The definition of investment is spending on goods and materials which increase the capital stock of the economy- e.g. factories, machines, or any item that is used to produce other goods and services.
· Note saving money in a bank is not investment in economic terminology. When we save money, there is no increase in the capital stock. (see: difference between saving and investment)
Gross and Net Investment
- The value of capital stock depreciates over time as it wears out and is used up, this is called depreciation.
- Gross investment measures investment before depreciation.
- Net Investment measures gross investment less depreciation
Depreciation accounts for ¾ of gross investment
· Investment can be in either:
- i) Physical Capital e.g. machines or new buildings.
- ii) Human Capital e.g better education to increase labour productivity
Investment can also be created by the private sector or public sector.
Marginal Efficiency of Capital
The rate of return for an investment project is known as the marginal efficiency of capital.
The cost of capital or investment is related to the rate of interest for two reasons:
- The rate of interest shows the cost of borrowing money to fund investment. Higher interest rates make investment less attractive. A cut in interest rates from R1 to R2 will increase investment to I2.
- The alternative to investing is saving money in a bank, this is the opportunity cost of investment.
If the rate of interest is 5% then only projects with a rate of return of greater than 5% will be profitable.
If interest rates fall to 3%, more investment projects will be profitable.
Factors which shift the Planned Investment schedule
1. A change in the cost of capital,
E.g. an increase in the cost of capital will lead to a fall in investment. A shift from MEC 2 to MEC1
2. Technological change,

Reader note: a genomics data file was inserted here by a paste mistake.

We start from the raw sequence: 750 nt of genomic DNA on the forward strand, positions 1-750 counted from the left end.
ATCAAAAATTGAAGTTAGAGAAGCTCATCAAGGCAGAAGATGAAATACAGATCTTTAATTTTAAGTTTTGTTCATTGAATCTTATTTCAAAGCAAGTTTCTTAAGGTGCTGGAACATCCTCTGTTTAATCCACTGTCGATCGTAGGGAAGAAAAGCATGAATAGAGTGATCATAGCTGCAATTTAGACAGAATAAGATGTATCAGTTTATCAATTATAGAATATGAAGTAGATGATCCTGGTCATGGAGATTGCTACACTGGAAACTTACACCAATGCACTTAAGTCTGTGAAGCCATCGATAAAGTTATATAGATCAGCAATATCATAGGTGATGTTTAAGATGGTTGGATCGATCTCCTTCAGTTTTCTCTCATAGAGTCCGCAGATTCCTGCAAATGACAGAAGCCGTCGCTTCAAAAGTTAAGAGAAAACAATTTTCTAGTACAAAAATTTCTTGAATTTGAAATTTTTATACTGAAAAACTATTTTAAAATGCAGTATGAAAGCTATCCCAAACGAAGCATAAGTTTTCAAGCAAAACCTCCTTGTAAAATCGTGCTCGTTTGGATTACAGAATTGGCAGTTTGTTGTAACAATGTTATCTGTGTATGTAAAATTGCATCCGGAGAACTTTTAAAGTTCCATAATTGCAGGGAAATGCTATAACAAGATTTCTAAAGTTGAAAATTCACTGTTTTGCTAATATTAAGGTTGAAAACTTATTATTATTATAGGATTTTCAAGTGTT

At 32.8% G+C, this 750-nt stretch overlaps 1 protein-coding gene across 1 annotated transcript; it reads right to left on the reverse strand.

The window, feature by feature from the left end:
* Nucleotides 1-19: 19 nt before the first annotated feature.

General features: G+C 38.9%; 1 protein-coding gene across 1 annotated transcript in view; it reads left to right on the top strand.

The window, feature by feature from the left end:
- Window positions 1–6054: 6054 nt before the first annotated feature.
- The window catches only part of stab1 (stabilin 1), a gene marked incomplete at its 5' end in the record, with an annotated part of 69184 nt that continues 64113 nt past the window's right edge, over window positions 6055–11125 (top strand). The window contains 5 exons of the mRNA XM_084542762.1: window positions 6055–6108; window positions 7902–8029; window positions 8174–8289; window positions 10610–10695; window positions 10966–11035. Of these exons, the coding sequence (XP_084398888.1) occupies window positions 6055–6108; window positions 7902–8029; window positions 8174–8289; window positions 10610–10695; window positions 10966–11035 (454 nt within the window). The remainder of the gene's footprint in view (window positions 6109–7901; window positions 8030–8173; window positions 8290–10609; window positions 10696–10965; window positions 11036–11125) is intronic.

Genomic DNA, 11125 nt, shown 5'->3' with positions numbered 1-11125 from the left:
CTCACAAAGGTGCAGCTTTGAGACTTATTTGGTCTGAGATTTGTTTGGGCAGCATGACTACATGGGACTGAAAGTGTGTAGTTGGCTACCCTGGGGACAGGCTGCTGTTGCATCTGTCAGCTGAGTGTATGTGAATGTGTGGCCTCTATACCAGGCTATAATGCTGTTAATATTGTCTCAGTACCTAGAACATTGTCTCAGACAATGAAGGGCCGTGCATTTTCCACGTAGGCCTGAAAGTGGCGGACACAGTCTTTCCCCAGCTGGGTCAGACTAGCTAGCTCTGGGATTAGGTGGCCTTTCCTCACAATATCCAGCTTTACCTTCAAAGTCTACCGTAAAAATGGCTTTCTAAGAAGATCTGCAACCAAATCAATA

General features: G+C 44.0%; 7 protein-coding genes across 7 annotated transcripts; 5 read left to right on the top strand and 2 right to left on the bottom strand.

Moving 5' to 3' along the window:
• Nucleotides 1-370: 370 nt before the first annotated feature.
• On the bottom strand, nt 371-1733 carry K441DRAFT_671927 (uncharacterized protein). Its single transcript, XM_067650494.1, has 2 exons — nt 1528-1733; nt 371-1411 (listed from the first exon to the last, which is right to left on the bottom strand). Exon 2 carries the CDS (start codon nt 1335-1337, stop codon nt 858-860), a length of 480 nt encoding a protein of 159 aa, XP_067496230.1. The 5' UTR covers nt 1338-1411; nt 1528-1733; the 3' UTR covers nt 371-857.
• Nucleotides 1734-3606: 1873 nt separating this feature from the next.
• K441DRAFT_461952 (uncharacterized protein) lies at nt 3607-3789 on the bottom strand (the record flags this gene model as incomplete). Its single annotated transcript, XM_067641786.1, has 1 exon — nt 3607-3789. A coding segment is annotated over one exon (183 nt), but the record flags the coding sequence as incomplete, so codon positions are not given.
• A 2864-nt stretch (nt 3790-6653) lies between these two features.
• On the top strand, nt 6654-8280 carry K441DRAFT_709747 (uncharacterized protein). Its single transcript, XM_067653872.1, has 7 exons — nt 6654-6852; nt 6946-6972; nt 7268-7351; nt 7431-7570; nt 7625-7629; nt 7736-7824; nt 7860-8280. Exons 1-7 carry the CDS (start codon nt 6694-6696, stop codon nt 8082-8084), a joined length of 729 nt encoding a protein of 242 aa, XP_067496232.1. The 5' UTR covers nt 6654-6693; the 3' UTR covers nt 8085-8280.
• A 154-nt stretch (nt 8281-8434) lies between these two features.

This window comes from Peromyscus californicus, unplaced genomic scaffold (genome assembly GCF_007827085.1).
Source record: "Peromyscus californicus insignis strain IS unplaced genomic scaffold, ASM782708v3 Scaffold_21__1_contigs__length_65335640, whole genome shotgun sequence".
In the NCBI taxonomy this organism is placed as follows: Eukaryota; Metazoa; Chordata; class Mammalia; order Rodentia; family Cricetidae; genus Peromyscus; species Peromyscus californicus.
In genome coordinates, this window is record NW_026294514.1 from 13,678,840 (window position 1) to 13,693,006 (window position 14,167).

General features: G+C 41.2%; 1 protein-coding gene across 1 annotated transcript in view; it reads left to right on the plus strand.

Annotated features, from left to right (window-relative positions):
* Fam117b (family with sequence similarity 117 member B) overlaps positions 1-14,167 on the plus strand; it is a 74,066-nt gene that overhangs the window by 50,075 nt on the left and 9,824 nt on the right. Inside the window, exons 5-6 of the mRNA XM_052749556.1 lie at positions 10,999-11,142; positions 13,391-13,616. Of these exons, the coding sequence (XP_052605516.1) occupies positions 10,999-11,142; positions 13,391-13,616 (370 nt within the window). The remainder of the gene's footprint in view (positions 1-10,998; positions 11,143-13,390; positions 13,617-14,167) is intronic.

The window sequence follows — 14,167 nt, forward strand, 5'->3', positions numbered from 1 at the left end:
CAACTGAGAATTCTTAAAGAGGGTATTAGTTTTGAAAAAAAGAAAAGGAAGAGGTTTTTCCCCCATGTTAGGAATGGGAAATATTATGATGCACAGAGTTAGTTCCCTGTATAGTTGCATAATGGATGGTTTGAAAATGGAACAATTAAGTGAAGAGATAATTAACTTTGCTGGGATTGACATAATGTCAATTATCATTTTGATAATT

If new technology is invented firms will want to invest more because investment becomes more profitable.
3. Expectations and business confidence.
Keynes believed this was very important. Keynes termed it “animal spirits”. Rising confidence will encourage people to invest more - whatever the rate of interest.
4. Government Policy.
E.g. the govt could have tax breaks for firms to increase investment
5. Supply of finance.
If banks are more willing to lend money investment will be easier.
more on marginal efficiency of capital
Loanable Funds Theory
The theory of lonable funds states that in an economy, the interest rate will be determined by the supply of finance (loanable funds) and the demand for loanable funds
- The supply of finance is the level of savings in the economy.
- When people deposit money in banks these funds can be lent out to firms for investment in physical capital.
- Higher interest rates will encourage people to save more and discourage investment
- Saving will also be dependent upon incomes and confidence a change in these could shift the supply curve.
A shift in the supply or demand curve will cause a change in the level of interest rate
An increase in demand for loanable funds will cause a shortage of funds; this will cause interest rates to rise and therefore this will encourage an increase in saving.
- Investment Levels in UK data and importance of investment.